Barr, Freeport, Tex.; William L. Hall, C. Davis, T. C. 
Millard and C. L. Pierce, Damon, Tex. 


*Mount Pleasant, Ark.— G. Haggard Rider, Mount 
Pleasant, has received a franchise from the City Council 
to build an electric railway in Mount Pleasant. 

West Vancouver, B. C— The Pacific Great Eastern Rail- 
way has asked the City Council for a franchise to build an 
electric line between West Vancouver and Dunderave. 
Taxpayers of West Vancouver have asked the Council to 
grant the request. Work will be begun as soon as the 
permission is granted. 

Los Angeles, Cal.— The Los Angeles Railway will ask the 
City Council for a franchise to change its motive power 
from steam to electricity over Hoover Street in Los 

Santa Barbara, Cal.— The Santa Barbara & Suburban 
Railway has received a franchise from the Council to ex- 
tend its lines to the Normal School Grounds on Mission 

Solano City, Cal. — The Sacramento Valley Electric Rail- 
road has received a franchise through the Solano Irrigated 
Farms and has arranged for terminal facilities at Solano 
City. C. L. Donohue, Willows, president. [E. R. J., April 
26, '13.] 

Mount Vernon, 111.— The Mount Vernon Traction Com-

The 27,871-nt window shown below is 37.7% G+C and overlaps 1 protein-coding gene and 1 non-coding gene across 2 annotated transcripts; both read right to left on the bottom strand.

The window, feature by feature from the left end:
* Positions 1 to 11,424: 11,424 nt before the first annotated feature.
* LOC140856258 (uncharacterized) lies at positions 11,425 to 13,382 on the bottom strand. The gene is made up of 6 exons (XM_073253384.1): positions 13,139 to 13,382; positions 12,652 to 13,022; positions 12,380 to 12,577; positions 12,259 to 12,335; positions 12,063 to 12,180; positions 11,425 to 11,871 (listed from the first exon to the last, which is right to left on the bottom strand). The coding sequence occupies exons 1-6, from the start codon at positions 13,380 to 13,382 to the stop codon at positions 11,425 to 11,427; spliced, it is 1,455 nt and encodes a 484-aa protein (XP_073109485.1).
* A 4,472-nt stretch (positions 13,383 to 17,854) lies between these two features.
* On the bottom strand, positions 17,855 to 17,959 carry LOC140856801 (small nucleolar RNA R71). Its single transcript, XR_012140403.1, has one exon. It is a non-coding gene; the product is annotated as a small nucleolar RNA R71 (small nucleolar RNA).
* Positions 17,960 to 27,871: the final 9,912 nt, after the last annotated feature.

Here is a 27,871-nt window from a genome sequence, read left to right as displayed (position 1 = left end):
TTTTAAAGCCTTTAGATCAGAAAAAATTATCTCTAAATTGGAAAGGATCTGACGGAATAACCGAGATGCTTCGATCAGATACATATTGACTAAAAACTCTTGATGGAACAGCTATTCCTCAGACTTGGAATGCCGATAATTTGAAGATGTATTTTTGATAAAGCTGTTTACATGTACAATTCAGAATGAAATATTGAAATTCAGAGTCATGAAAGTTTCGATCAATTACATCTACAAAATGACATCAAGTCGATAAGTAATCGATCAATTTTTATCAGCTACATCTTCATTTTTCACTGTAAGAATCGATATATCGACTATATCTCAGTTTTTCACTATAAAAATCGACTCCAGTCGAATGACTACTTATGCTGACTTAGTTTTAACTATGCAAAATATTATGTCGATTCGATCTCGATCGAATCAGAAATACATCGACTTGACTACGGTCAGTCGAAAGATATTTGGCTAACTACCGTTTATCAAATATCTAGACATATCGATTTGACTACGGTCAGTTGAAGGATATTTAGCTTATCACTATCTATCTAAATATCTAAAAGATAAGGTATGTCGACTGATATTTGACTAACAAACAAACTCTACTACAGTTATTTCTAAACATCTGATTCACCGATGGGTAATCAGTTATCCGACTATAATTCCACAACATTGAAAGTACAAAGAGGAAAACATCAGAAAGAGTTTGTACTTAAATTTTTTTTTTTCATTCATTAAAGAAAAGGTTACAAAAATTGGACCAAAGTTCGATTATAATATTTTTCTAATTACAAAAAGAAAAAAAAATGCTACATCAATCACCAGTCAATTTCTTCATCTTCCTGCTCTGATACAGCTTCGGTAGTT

pany has asked the City Council for a franchise in Mount 
Vernon on Broadway and Sixteenth Street, Casey Avenue 
and Twenty-fourth Street; from the south city limits on 
Tenth Street to Broadway; from Broadway on Ninth 
Street to and across Taylor Avenue, and on Pace Avenue 
and Oakland Avenue to and across Twelfth Street. 



[Vol. XLII, No. 2. 

Tisbury, Mass. — The Martha's Vineyard Street Railway 
has received permission from the Board ,of Railroad Com- 
missioners to extend its tracks in Beach Road to Tisbury 
and for location of tracks in Wamsutta Avenue, Back Alley, 
Circuit Avenue, Kedron Avenue, Siloam Avenue and Dukes 
County Avenue in Oak Bluffs. 

West Orange, N. J. — The Orange Mountain Traction 
Company has received a fifty-year franchise from the 
Council in West Orange to double-track its line from the 
Swamp Line tracks along Olaf Place to Valley Road to 
Central Avenue to the Orange line. 

Maryville, Tenn. — The Maryville-Knoxville lnterurban 
Railway, the incorporation of which is noted elsewhere in 
this issue, has asked the County Court for a franchise along 
the Maryville pike from Vestal to Stock Creek or the 
Blount County line. A similar franchise will be filed in 
Maryville for the section of the line between Maryville and 
Stock Creek. 

Jackson, Tenn. — The Jackson Railway & Light Company 
has asked the City Council for a fifty-year extension of its 
franchise in Jackson. 

Richmond, Va. — The Virginia Railway & Power Com- 
pany has received permission from the Council to extend 
its lines along Broad Street from Robinson Street to Rose- 
neath Road in Richmond.